The Right Finance For Your Business

Importance and ranking of Price, Quality and Service

As with most things we purchase, we are governed by the three aspects of Price, Quality and Service – or the PQS Matrix as we have called it.

As with most things we purchase, when you talk to people about borrowing money, their top of mind consideration is the price they are likely to be charged (which is commonly and as we shall discuss later erroneously confined to the quoted interest rate).

Yet, when you discuss further as to what sort of facility they need, the talk turns to things such as how much they can borrow against the security they can offer the lender and whether there are redraw facilities, early exit options and the ability to make extra payments. These optional extras’ are the quality aspects of the loan – and each loan is different (often very different) as to what you can borrow and what you can or cannot do during the term of the loan.

And lastly, when people talk about their experiences with banks and financiers, they raise issues such as ‘customer service’, ‘responsiveness’, ‘flexibility’, ‘reasonableness’ and ‘ease of use’ as being key considerations. These are the service components of the loan.

From the PQS Matrix, which is most important? Price, Quality or Service considerations?

The answer may surprise you. From discussions with many business owners, service is usually the main reason people use when they are considering changing lenders. The quality aspects of the loan or lending facility are often the main factor when choosing a particular loan and price comes in at number three. Price is almost taken as ‘the price I have to pay to get what I want’.

This prioritisation of Service, Quality and then Price will not surprise those of you who have been involved in market research.

Price is often raised as the ‘top of mind’ consideration but when it comes to an actual decision, it comes a long way down the list.

And, as with many items you purchase, the price of a loan is not just restricted to the ‘headline’ price (the interest rate) but there are other (and often unstated except in the fine print) price aspects which can have a significant impact on the total amount you end up paying to the bank. [One current example in the area of finance is the ‘monthly service charges’ being charged by the major retailers on interest-free credit purchases – these charges can amount to over 5% pa of the purchase price].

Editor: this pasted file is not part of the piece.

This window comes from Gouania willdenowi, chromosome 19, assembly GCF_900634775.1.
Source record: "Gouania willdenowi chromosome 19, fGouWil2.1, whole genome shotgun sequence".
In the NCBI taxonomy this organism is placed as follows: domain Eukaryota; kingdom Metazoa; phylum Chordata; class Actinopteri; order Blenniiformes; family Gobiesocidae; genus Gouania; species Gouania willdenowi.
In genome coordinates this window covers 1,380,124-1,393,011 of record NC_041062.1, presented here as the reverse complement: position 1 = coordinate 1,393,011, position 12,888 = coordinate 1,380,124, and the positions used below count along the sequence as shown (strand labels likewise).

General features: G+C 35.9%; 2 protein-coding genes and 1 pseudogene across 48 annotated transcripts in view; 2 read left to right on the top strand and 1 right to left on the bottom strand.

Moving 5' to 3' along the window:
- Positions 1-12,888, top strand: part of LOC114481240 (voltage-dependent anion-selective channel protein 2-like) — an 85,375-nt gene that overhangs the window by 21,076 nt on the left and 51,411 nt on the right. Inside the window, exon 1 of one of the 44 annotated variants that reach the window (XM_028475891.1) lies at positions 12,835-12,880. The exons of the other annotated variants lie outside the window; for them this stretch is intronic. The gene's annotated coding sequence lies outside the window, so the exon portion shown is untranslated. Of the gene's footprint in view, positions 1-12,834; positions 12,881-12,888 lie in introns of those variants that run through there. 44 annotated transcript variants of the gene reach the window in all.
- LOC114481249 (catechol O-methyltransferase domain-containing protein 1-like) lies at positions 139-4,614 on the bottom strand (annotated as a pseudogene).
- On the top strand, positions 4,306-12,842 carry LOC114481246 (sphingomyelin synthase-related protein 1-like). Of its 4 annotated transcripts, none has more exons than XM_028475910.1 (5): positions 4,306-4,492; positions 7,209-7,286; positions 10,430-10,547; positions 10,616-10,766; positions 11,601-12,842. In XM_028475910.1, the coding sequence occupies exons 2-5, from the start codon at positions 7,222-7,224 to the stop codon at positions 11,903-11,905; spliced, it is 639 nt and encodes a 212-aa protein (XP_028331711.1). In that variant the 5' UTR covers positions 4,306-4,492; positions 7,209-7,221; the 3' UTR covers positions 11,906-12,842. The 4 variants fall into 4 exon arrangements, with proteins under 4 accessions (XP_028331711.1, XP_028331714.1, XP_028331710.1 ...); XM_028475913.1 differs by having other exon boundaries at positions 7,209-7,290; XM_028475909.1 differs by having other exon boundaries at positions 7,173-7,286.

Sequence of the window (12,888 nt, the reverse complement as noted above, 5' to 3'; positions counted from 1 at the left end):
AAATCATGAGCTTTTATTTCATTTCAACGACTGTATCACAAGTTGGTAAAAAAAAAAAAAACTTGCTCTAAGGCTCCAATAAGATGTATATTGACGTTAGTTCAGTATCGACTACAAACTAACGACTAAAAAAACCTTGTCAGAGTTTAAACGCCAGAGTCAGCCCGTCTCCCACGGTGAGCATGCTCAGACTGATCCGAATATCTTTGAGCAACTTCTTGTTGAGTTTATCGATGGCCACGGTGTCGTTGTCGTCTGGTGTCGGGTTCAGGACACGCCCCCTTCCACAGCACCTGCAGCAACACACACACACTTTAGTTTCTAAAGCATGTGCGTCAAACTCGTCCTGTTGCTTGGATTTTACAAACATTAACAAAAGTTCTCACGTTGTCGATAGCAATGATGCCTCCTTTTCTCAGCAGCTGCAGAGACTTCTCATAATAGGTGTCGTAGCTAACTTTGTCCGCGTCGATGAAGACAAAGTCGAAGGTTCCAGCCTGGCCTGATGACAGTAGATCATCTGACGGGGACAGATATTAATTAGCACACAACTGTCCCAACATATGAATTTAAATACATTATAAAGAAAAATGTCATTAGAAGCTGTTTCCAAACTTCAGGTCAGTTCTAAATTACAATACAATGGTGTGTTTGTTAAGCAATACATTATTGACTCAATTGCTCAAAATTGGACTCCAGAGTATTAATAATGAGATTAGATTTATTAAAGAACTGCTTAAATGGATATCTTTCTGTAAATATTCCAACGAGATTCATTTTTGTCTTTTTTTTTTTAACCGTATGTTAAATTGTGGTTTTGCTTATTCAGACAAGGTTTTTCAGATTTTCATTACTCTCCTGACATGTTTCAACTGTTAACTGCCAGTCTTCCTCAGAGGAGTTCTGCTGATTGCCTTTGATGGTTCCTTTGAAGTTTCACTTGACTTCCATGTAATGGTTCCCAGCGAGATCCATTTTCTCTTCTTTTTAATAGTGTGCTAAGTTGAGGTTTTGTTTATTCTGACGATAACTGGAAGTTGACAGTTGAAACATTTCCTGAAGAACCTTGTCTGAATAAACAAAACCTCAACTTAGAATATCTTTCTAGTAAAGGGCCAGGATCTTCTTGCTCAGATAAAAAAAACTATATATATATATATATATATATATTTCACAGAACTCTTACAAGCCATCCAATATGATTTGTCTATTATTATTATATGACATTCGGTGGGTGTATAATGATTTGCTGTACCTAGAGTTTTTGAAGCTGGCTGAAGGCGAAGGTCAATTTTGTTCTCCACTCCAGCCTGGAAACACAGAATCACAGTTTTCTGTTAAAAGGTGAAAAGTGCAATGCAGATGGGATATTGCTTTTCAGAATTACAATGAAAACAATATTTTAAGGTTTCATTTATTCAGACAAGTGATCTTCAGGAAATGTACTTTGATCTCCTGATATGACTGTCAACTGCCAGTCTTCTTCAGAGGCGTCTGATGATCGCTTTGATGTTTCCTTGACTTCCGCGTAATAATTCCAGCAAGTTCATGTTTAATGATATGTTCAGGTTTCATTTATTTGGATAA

To further emphasise the importance of service for the decision-maker, when we ask a client whether they will consider swapping lenders and financiers, they often say ‘no’ because either they have a good relationship with their existing relationship manager or, because they fear that the new financier will be no different or no better than their existing one (i.e. ‘better the devil you know’).


As noted earlier, price is not just about interest rates. As with the difficulties in quantifying the benefits of different service offerings, the other price issues such as upfront costs (e.g. bank charges and loan facility set up fees, legal fees and valuation fees), ongoing fees and charges and break costs are often difficult to compare, as they are not usually part of the sales discussion when you are seeking a new loan. To make matters worse, some of these charges and penalties can be quite significant.

When choosing financial products and facilities, it is important to address all these concerns, or work with someone who understands your needs today and tomorrow, and will ensure these needs are met.

To assess price considerations, you need to gather information on all the fees and charges (i.e. both those that are fixed charges and those that vary with your usage (e.g. per transaction). Most people do not have the time, patience or expertise to work this out for themselves, and rarely will a financier assist you to do this exercise in a meaningful way.

It is a good idea for you to work with someone who can calculate the total cost for you quickly and easily. Working with someone who can do this for you is important if the total price is going to be a consideration for you.


There are many quality considerations when looking at different loans and bank facilities. The most important is often the amount you can borrow against the assets you are prepared to put up as security.